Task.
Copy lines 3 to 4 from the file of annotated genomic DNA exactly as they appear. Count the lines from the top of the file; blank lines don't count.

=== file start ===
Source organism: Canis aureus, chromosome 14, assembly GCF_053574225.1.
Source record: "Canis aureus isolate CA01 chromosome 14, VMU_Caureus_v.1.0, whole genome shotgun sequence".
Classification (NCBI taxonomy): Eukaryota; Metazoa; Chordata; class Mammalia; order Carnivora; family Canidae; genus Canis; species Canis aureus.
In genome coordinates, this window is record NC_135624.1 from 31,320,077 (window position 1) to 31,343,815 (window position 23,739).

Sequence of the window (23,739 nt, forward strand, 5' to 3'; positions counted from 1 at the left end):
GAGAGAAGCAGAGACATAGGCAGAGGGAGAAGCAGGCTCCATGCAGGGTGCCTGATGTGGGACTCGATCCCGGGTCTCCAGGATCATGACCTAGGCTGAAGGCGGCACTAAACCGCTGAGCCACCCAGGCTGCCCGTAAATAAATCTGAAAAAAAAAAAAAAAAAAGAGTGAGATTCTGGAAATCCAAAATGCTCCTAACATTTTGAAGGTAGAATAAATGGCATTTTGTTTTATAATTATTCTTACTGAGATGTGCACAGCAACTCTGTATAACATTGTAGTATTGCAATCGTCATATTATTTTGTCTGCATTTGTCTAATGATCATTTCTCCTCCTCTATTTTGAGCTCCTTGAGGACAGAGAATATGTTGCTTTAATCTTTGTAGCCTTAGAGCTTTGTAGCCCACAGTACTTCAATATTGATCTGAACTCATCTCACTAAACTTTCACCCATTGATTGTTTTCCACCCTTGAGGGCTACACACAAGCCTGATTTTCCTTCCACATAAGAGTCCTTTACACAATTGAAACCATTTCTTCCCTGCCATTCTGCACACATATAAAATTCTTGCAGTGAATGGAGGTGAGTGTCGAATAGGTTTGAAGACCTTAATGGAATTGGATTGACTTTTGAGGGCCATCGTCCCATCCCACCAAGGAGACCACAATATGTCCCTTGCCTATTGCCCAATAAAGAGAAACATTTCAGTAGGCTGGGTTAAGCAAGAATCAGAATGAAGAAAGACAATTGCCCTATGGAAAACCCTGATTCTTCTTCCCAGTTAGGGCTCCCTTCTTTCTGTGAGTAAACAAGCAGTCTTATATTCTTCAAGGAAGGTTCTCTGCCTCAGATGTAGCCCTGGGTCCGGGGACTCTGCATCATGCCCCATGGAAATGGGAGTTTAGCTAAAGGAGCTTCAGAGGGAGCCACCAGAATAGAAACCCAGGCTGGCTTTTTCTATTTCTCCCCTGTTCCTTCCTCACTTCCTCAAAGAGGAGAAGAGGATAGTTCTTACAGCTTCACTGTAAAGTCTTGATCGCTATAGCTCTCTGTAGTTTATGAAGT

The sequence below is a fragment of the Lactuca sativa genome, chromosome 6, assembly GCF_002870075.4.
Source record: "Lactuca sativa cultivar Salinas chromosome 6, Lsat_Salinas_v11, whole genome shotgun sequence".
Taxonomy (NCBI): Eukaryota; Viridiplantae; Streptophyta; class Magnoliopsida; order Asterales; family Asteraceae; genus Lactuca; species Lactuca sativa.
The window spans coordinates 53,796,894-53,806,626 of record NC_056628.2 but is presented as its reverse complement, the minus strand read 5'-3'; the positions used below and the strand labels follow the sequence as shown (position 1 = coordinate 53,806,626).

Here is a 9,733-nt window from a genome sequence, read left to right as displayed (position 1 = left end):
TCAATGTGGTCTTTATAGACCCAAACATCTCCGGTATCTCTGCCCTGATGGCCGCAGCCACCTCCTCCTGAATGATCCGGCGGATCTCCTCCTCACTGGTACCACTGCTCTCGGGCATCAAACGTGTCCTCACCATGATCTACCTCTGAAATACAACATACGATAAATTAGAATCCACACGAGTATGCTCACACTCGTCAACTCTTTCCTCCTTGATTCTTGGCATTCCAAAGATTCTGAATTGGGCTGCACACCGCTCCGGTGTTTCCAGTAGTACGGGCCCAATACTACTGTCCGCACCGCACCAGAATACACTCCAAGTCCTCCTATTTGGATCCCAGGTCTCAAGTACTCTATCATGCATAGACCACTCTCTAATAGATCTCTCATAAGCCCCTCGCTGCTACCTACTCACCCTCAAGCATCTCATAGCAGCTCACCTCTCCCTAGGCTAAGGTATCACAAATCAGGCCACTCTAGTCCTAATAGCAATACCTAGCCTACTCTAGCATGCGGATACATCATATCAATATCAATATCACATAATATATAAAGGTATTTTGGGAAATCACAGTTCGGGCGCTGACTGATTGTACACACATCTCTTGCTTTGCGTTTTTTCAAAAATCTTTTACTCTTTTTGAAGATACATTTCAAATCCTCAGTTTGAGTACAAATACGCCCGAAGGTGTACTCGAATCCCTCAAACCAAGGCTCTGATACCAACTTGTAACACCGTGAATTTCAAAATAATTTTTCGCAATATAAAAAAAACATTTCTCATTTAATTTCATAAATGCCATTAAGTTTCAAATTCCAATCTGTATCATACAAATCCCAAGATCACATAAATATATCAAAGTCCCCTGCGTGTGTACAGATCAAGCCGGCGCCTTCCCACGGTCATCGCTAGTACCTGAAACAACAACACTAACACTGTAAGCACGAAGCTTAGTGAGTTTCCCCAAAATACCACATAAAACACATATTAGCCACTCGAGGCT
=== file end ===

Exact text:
Classification (NCBI taxonomy): Eukaryota; Metazoa; Chordata; class Mammalia; order Carnivora; family Canidae; genus Canis; species Canis aureus.
In genome coordinates, this window is record NC_135624.1 from 31,320,077 (window position 1) to 31,343,815 (window position 23,739).